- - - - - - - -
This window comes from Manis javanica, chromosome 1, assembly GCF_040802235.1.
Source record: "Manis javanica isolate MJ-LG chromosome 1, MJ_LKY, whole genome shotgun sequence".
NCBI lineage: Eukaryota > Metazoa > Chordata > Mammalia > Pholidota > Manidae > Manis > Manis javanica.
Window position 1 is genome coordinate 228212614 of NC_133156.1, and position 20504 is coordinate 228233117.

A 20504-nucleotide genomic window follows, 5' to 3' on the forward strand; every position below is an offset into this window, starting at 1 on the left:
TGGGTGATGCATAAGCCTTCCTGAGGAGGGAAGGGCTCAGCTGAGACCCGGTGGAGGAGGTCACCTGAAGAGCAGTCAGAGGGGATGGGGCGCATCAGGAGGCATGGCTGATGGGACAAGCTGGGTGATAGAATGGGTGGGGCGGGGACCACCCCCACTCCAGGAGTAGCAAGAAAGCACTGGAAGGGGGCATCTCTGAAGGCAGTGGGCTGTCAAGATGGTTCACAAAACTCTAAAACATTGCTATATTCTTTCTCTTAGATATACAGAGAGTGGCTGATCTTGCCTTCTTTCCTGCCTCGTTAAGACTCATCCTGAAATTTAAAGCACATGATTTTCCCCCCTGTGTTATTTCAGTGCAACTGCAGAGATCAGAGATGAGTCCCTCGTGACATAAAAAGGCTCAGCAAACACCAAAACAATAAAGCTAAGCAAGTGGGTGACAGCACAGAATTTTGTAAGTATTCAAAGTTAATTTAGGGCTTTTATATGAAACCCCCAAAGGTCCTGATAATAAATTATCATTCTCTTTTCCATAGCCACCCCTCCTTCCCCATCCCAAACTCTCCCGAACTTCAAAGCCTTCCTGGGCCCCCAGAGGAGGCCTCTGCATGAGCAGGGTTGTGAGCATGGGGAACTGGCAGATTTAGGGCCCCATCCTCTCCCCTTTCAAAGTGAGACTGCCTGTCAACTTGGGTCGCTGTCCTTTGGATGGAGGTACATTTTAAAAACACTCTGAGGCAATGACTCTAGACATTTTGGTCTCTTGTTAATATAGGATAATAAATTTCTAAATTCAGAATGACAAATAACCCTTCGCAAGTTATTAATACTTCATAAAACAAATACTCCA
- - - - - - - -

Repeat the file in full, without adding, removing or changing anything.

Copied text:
This window comes from Manis javanica, chromosome 1, assembly GCF_040802235.1.
Source record: "Manis javanica isolate MJ-LG chromosome 1, MJ_LKY, whole genome shotgun sequence".
NCBI lineage: Eukaryota > Metazoa > Chordata > Mammalia > Pholidota > Manidae > Manis > Manis javanica.
Window position 1 is genome coordinate 228212614 of NC_133156.1, and position 20504 is coordinate 228233117.

A 20504-nucleotide genomic window follows, 5' to 3' on the forward strand; every position below is an offset into this window, starting at 1 on the left:
TGGGTGATGCATAAGCCTTCCTGAGGAGGGAAGGGCTCAGCTGAGACCCGGTGGAGGAGGTCACCTGAAGAGCAGTCAGAGGGGATGGGGCGCATCAGGAGGCATGGCTGATGGGACAAGCTGGGTGATAGAATGGGTGGGGCGGGGACCACCCCCACTCCAGGAGTAGCAAGAAAGCACTGGAAGGGGGCATCTCTGAAGGCAGTGGGCTGTCAAGATGGTTCACAAAACTCTAAAACATTGCTATATTCTTTCTCTTAGATATACAGAGAGTGGCTGATCTTGCCTTCTTTCCTGCCTCGTTAAGACTCATCCTGAAATTTAAAGCACATGATTTTCCCCCCTGTGTTATTTCAGTGCAACTGCAGAGATCAGAGATGAGTCCCTCGTGACATAAAAAGGCTCAGCAAACACCAAAACAATAAAGCTAAGCAAGTGGGTGACAGCACAGAATTTTGTAAGTATTCAAAGTTAATTTAGGGCTTTTATATGAAACCCCCAAAGGTCCTGATAATAAATTATCATTCTCTTTTCCATAGCCACCCCTCCTTCCCCATCCCAAACTCTCCCGAACTTCAAAGCCTTCCTGGGCCCCCAGAGGAGGCCTCTGCATGAGCAGGGTTGTGAGCATGGGGAACTGGCAGATTTAGGGCCCCATCCTCTCCCCTTTCAAAGTGAGACTGCCTGTCAACTTGGGTCGCTGTCCTTTGGATGGAGGTACATTTTAAAAACACTCTGAGGCAATGACTCTAGACATTTTGGTCTCTTGTTAATATAGGATAATAAATTTCTAAATTCAGAATGACAAATAACCCTTCGCAAGTTATTAATACTTCATAAAACAAATACTCCA